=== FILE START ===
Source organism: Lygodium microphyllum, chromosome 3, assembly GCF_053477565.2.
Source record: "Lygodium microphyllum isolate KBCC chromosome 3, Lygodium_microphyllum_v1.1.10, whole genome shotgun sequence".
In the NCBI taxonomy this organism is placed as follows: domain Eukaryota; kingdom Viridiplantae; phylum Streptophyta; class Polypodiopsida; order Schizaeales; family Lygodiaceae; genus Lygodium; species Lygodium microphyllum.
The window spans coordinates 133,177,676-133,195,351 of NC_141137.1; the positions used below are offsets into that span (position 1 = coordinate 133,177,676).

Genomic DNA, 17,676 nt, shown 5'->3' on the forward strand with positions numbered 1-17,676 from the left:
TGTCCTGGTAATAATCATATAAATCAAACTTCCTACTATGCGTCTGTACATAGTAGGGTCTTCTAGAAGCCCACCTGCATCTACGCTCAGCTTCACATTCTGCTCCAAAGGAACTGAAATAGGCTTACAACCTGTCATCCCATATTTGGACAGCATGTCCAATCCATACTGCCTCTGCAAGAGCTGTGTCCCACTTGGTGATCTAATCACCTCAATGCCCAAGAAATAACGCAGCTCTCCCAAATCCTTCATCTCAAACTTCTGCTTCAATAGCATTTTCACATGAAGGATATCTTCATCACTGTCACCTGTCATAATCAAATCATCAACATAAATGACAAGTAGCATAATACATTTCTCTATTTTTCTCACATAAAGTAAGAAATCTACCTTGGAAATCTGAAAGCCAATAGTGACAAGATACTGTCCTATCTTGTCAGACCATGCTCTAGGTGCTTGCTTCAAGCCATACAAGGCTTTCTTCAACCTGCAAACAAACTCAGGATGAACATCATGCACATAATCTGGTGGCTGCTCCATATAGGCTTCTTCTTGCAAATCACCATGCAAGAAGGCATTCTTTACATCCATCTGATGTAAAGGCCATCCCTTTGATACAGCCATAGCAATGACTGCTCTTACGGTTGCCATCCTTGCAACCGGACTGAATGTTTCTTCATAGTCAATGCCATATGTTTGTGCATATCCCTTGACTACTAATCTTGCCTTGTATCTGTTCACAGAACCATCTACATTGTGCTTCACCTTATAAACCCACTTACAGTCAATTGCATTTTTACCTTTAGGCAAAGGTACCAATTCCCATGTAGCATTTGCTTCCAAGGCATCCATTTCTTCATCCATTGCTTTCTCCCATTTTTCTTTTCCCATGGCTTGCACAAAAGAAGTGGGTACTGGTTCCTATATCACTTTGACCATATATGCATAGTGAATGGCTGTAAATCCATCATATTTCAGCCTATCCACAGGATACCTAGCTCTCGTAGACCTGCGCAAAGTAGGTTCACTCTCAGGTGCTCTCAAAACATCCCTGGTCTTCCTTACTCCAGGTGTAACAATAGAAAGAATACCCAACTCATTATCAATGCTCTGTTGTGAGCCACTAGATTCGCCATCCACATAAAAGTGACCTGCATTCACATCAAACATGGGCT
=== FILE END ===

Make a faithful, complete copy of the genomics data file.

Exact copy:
Source organism: Lygodium microphyllum, chromosome 3, assembly GCF_053477565.2.
Source record: "Lygodium microphyllum isolate KBCC chromosome 3, Lygodium_microphyllum_v1.1.10, whole genome shotgun sequence".
In the NCBI taxonomy this organism is placed as follows: domain Eukaryota; kingdom Viridiplantae; phylum Streptophyta; class Polypodiopsida; order Schizaeales; family Lygodiaceae; genus Lygodium; species Lygodium microphyllum.
The window spans coordinates 133,177,676-133,195,351 of NC_141137.1; the positions used below are offsets into that span (position 1 = coordinate 133,177,676).

Genomic DNA, 17,676 nt, shown 5'->3' on the forward strand with positions numbered 1-17,676 from the left:
TGTCCTGGTAATAATCATATAAATCAAACTTCCTACTATGCGTCTGTACATAGTAGGGTCTTCTAGAAGCCCACCTGCATCTACGCTCAGCTTCACATTCTGCTCCAAAGGAACTGAAATAGGCTTACAACCTGTCATCCCATATTTGGACAGCATGTCCAATCCATACTGCCTCTGCAAGAGCTGTGTCCCACTTGGTGATCTAATCACCTCAATGCCCAAGAAATAACGCAGCTCTCCCAAATCCTTCATCTCAAACTTCTGCTTCAATAGCATTTTCACATGAAGGATATCTTCATCACTGTCACCTGTCATAATCAAATCATCAACATAAATGACAAGTAGCATAATACATTTCTCTATTTTTCTCACATAAAGTAAGAAATCTACCTTGGAAATCTGAAAGCCAATAGTGACAAGATACTGTCCTATCTTGTCAGACCATGCTCTAGGTGCTTGCTTCAAGCCATACAAGGCTTTCTTCAACCTGCAAACAAACTCAGGATGAACATCATGCACATAATCTGGTGGCTGCTCCATATAGGCTTCTTCTTGCAAATCACCATGCAAGAAGGCATTCTTTACATCCATCTGATGTAAAGGCCATCCCTTTGATACAGCCATAGCAATGACTGCTCTTACGGTTGCCATCCTTGCAACCGGACTGAATGTTTCTTCATAGTCAATGCCATATGTTTGTGCATATCCCTTGACTACTAATCTTGCCTTGTATCTGTTCACAGAACCATCTACATTGTGCTTCACCTTATAAACCCACTTACAGTCAATTGCATTTTTACCTTTAGGCAAAGGTACCAATTCCCATGTAGCATTTGCTTCCAAGGCATCCATTTCTTCATCCATTGCTTTCTCCCATTTTTCTTTTCCCATGGCTTGCACAAAAGAAGTGGGTACTGGTTCCTATATCACTTTGACCATATATGCATAGTGAATGGCTGTAAATCCATCATATTTCAGCCTATCCACAGGATACCTAGCTCTCGTAGACCTGCGCAAAGTAGGTTCACTCTCAGGTGCTCTCAAAACATCCCTGGTCTTCCTTACTCCAGGTGTAACAATAGAAAGAATACCCAACTCATTATCAATGCTCTGTTGTGAGCCACTAGATTCGCCATCCACATAAAAGTGACCTGCATTCACATCAAACATGGGCT